Who, why and what?
Whilst it has long been known that low heart rate variability (HRV) is associated with increased mortality, it was only relatively recently that the association between HRV and lifespan has been systematically studied across a wide range.
Researchers in Geriatric Medicine and Cardiology at the Chicago College of Medicine identified a need to better understand the physiologic markers predictive of healthy longevity, and suspected that preservation of good function of the autonomic nervous system, that regulates many of the body’s internal processes, might be important.
They recruited nearly 350 healthy subjects of both sexes ranging in age from 10 to 99 years around Chicago and in Northern California, and used Holter monitors (portable ECG) to calculate 4 different measures (below) of HRV to a clinical accuracy for a 24 hr period.
- RMSSD (Root Mean Square of Successive RR interval Differences)
A time domain measure of parasympathetic (rest & digest) branch of the nervous system. This measures how active/dominant the parasympathetic branch is.
- pNN50 (Percentage of RR interval differences greater than 50 milliseconds)
Another measure to gauge parasympathetic branch activity.
- SDNN (Standard Deviation of all RR intervals)
- SDANN (Standard deviation of the averaged RR intervals)
These measures combine parasympathetic and sympathetic influences on HRV.
What did they find?
The two measures of parasympathetic HRV (rest & recovery) exhibited a rapid decline between the ages of 20 and 50. The rate of decrease then slowed, reaching a minimum in the late 70s. After this, they found an increase in HRV for the very oldest subjects. Measures of overall HRV, such as SDNN exhibited a steady decline throughout life, with no upward trend in the oldest groups.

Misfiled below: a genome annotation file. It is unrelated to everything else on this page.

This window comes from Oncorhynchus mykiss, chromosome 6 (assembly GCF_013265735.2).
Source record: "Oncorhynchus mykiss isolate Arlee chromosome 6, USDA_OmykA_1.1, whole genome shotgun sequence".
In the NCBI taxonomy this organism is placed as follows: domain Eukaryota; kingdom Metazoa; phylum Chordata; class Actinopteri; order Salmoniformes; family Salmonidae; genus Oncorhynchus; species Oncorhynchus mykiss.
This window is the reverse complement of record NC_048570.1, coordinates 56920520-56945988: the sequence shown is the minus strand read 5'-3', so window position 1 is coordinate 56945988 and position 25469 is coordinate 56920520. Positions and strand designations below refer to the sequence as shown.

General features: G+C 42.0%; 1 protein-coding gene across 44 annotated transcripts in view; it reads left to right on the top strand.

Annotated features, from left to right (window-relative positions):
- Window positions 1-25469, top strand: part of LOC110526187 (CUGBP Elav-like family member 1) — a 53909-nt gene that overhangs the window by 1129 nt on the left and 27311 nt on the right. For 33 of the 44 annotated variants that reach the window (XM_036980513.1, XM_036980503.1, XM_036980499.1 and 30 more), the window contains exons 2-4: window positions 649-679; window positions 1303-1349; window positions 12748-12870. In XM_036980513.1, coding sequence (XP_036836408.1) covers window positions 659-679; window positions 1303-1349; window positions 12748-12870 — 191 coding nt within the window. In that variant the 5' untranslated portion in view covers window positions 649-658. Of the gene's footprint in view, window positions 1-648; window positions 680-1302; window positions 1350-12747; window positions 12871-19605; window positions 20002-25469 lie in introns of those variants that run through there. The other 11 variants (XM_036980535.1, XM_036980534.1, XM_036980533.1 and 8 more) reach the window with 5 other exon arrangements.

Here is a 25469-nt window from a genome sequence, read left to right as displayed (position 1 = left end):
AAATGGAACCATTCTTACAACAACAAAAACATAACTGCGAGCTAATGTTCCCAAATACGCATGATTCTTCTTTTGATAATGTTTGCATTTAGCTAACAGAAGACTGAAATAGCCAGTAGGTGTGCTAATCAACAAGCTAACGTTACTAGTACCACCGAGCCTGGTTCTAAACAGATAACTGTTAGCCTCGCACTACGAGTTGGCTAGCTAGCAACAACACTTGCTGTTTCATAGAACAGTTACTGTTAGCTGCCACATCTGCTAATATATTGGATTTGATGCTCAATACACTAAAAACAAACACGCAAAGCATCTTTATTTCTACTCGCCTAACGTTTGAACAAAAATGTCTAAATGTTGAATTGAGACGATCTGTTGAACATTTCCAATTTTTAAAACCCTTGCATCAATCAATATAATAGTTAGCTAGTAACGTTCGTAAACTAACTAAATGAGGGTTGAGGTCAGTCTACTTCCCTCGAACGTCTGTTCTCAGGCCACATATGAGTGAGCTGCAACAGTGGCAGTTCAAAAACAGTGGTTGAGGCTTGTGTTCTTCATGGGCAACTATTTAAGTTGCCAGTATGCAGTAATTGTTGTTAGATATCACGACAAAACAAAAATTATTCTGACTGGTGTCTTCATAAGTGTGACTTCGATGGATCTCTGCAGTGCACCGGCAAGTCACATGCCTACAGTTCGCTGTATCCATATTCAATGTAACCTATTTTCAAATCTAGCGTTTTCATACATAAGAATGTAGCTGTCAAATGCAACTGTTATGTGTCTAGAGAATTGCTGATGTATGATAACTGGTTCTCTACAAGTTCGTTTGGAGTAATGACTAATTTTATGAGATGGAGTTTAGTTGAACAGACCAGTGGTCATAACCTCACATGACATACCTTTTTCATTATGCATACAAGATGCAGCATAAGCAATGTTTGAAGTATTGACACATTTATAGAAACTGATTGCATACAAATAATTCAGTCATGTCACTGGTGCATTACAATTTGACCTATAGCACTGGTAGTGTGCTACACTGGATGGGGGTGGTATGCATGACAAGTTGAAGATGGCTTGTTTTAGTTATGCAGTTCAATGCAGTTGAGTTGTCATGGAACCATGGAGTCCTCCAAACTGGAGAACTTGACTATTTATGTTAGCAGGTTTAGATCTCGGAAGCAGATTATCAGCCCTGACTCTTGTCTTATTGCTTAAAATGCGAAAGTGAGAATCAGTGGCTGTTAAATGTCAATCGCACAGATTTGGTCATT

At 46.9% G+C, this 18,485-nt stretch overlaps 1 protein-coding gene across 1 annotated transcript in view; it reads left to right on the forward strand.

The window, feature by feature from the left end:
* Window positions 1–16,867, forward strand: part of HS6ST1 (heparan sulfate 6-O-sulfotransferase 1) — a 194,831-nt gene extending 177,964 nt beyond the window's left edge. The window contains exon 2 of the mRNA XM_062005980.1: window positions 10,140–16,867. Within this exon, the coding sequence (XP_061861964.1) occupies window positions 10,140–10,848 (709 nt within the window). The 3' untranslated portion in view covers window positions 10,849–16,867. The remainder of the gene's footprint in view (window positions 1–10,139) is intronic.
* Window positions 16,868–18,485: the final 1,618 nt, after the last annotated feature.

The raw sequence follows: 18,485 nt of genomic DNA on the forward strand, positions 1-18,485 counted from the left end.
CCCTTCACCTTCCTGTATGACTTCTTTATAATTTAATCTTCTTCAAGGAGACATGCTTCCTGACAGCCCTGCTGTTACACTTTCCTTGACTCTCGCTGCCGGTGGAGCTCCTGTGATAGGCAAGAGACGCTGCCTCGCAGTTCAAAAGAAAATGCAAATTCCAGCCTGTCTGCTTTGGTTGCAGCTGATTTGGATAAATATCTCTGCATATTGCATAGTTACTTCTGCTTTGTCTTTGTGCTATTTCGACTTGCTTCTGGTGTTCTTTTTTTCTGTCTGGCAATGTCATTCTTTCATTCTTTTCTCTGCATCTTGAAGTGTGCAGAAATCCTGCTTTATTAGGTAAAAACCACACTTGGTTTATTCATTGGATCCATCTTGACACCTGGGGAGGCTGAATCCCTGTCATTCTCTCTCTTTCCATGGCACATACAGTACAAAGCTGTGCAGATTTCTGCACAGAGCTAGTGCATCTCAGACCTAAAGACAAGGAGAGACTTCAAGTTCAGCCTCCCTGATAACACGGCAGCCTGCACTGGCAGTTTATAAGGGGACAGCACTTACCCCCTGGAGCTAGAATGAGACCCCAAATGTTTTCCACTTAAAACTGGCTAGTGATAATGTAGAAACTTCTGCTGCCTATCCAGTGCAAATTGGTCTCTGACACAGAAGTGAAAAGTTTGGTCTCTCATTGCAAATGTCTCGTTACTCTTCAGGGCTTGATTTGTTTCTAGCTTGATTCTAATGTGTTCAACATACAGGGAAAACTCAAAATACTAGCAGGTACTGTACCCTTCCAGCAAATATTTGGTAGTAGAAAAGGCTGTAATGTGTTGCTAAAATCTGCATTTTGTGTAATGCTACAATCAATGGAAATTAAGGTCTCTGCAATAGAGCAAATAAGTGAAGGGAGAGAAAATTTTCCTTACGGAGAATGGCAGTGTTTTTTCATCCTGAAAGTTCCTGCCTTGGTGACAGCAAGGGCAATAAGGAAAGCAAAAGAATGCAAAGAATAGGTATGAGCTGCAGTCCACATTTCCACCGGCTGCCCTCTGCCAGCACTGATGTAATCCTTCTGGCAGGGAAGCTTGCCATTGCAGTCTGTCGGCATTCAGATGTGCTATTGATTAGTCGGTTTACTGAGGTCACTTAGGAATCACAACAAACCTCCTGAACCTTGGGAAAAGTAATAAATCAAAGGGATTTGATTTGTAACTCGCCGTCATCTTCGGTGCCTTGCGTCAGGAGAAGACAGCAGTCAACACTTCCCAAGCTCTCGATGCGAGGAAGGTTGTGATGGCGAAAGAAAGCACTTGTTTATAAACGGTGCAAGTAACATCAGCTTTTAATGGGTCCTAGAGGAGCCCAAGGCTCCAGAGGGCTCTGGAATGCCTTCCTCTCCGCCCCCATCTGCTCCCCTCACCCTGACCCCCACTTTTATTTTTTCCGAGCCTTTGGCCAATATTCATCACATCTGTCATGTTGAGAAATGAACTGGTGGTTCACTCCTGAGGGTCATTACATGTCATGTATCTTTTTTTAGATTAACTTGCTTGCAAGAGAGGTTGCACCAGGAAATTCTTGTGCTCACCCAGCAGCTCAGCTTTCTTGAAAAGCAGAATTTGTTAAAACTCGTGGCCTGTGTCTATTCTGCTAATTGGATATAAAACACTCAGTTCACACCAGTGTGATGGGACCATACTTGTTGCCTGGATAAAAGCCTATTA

The chart below shows the individual data points for each subject using parasympathetic HRV measure RMSSD (the same one used in ithlete – but be careful as the scales are not directly comparable). As well as the overall trend, the wide distribution of values within a given age group should be noted – making it difficult to give age group norms for HRV.
HRV Layman’s lowdown
The fact that HRV declines throughout life for the population as a whole suggests that preservation of autonomic function could be important to healthy survival into old age. It is especially interesting to see the higher values of parasympathetic HRV in the very oldest members of society. The authors offer a couple of different explanations as to why this might be: 1) That only the people with high levels of HRV in their younger years survive longer than average or 2) That lifestyle modifications (i.e. healthy living) help preserve autonomic functions into later life.
It’s also interesting that beyond the age of 50, HRV distribution seems to bottom out. In other research papers, a level of less than 15ms RMSSD has been suggested as a level below which mortality risk increases.
The good news is that by frequent monitoring of HRV with ithlete, you can find out what works for you to preserve and even increase your HRV despite advancing years!
To read the HRV research paper
Usman Zulfiqar, MD, Donald A. Jurivich, DO, Weihua Gao, PhD, and Donald H. Singer, MD., 2010. Relation of High Heart Rate Variability to Healthy Longevity. American Journal of Cardiology 2010; 105:1181–1185